China’s Benton Technologies commits Shs100bn for school laptop assembly plant

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China’s Benton Technologies commits Shs100bn for school laptop assembly plant
Odrek Rwabwogo assess the laptop production unit

Benton Technologies Company, one of Shenzhen’s leading manufacturers of laptop computers, tablets, desktops, and makers of educational software will be investing $30m (Shs113 billion) in an assembly and production plant of one million laptops and tablets for Uganda’s primary and secondary schools.

The company officials led by Mr Li Kaifu and Mr Victor Zhang on Saturday conducted the Presidential Advisory Committee on Exports and Industrial Development (PACEID) delegation in their high-level 20,000 square meter manufacturing facility on the outskirts of Shenzhen city of Guangdong province.

The facility employs 300 people and produces 2,000 units per day.

PACEID’s nine-person trade and export delegation comprising of government and private sector officials, was led by Chairman Odrek Rwabwogo.

The team was in China to conduct buyer-seller sessions for Ugandan agro-industrial products for the China market and attract investments in food and mineral processing in Uganda.

Shenzhen town, which is close to Hong Kong, is one of China’s fastest-growing electronics and export centers in the world. PACEID hopes to attract Chinese wholesale and distribution companies for Uganda’s food products.

Uganda has a target of new USD6bn in five years from coffee, grains, dairy, beef, bananas, poultry, fruits and vegetables, tourism, cement, steel, and some others from the thirteen key products the government is focusing on.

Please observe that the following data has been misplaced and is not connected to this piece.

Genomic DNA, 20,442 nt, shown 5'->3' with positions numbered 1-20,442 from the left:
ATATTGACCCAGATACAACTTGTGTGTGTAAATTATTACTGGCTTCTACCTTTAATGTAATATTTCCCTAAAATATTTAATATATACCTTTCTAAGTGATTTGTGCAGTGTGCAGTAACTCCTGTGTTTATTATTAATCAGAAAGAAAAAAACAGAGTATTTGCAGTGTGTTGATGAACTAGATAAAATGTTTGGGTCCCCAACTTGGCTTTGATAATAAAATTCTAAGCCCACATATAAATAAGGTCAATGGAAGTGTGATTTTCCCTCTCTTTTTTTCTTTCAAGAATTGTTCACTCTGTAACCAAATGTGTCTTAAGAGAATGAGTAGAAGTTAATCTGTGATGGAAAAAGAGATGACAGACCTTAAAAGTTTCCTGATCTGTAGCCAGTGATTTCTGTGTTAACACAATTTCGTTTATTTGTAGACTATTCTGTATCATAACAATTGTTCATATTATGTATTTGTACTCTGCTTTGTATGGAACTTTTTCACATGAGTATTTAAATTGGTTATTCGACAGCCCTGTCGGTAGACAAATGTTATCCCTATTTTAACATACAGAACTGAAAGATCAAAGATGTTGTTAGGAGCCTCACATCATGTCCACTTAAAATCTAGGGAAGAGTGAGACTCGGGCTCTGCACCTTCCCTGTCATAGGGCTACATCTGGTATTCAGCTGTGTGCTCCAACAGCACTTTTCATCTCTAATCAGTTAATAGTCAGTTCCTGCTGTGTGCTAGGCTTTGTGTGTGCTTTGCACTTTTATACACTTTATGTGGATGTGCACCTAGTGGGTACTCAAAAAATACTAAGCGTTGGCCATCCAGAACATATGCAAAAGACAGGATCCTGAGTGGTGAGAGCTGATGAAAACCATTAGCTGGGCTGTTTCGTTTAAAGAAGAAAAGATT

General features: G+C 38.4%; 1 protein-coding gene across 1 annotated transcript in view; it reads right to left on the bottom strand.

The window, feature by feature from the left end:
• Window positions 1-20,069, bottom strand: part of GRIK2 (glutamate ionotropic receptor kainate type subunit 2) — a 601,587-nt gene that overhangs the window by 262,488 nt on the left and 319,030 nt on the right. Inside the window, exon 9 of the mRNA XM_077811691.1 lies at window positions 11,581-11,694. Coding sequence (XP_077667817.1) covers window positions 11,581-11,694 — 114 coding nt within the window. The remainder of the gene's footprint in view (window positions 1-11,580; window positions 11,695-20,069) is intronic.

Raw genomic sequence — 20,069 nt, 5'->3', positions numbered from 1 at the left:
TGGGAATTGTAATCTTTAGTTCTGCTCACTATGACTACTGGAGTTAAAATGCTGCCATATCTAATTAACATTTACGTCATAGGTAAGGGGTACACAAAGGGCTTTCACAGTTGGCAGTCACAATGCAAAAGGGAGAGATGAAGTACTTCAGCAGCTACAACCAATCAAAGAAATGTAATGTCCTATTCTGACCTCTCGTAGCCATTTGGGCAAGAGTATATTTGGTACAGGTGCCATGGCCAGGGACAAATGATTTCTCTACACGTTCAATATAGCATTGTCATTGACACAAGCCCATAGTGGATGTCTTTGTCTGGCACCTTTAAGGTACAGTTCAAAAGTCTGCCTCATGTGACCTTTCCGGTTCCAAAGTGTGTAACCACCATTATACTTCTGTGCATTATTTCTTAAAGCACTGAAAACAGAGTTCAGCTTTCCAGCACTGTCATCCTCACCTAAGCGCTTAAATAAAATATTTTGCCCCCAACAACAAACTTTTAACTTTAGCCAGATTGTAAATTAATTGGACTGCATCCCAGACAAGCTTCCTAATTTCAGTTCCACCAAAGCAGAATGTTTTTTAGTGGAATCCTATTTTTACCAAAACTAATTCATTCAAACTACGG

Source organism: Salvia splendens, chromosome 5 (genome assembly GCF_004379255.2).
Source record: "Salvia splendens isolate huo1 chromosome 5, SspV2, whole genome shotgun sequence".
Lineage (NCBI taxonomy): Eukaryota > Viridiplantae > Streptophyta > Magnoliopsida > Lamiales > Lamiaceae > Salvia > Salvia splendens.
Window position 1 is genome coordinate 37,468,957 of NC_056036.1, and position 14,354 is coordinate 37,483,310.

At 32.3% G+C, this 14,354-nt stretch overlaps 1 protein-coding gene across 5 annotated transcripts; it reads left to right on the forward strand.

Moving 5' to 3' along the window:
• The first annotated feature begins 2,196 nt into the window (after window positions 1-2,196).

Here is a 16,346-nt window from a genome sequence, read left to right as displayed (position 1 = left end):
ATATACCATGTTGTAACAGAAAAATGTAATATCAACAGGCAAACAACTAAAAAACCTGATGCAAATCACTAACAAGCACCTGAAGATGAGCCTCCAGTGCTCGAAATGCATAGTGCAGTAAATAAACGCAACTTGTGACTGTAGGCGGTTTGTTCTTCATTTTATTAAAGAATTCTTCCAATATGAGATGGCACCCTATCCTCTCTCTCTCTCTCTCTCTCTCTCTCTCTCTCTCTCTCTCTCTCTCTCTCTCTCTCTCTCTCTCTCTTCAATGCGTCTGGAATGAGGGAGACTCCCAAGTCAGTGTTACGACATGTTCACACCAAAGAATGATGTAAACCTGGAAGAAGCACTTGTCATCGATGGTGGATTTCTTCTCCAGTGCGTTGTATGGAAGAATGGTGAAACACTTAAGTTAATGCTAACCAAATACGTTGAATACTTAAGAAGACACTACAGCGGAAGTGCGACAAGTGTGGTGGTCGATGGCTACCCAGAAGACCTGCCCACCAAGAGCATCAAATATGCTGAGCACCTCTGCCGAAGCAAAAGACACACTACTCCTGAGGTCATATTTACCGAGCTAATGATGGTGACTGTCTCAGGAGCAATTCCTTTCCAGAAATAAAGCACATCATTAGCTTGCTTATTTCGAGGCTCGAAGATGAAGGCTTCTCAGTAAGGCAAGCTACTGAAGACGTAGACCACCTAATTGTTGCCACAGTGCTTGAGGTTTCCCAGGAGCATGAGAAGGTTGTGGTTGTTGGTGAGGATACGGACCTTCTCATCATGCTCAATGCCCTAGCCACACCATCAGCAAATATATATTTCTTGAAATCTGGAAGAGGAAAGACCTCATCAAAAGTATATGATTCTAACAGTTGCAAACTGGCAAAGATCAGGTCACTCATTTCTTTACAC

Benton Technologies, said Mr Li Kaifu, integrates design, research, and development and is a producer of high-quality products in the computing industry for schools and institutions.

“It is a great opportunity to partner with Uganda and fulfill the vision of President Museveni to add value to your mineral products by assembling some of our products in Uganda,” he said.

"Uganda has provided good incentives to us and if we keep to the schedule, we should be able to bring in some inputs and assemble as soon as practicable."

The company which sells its products to Amazon, AT&T, Rakuten, and Target Retail, some of the largest retailers and telecommunications providers in the US, visited Uganda in January this year and met President Museveni who requested them to fulfill the vision of a growing computing industry to support manufacturing in Uganda.

The company produces seven- and fourteen-inch children's tablets for schools, mini personal computers, Point of sales (POS) machines, and conference projection equipment.

Benton Technologies supplies 30 percent of its products to the US market,15 percent to Africa and the rest to the EU and South America market.

It has 31 international customers including the governments of Malaysia, Myanmar (Burma), Kenya and Tanzania.

The computing chip sets the company uses are made in partnership with USA’s Qualcomm and South Korea’s Samsung.

Odrek Rwabwogo told the Benton Technologies team that Uganda needs to graduate from the importation of PCs and tablets which costs more than $160m annually, and begin assembly and eventual manufacturing of these items in the country.

“The cables, circuit boards, plastic coverings, packaging material, can all be produced in Uganda if we are disciplined and enforce standards and stop taking manufacturing with a sense of casualness,” he said.

“I am impressed that the village of Shenzhen of forty years ago, where Deng Xiaoping passed in 1992 before retiring and said China will never be poor again, now receives orders of high-level products from all over the world and it is an excellent city to work and live. I believe that our country too can do this very soon if we keep focused.”

Rwabwogo urged Benton Technologies to think through a full value proposition to Uganda incorporating energy solutions for the laptops to village schools, and internet accessibility to facilitate studies for studies and repairs and maintenance online.

He also asked to think through a good distribution network that ensures products reach students and schools on time and are kept in good working condition for at least six years.

On Sunday, the PACEID travelled to the region of Xiamen to meet coffee processors and other commodity off-takers.

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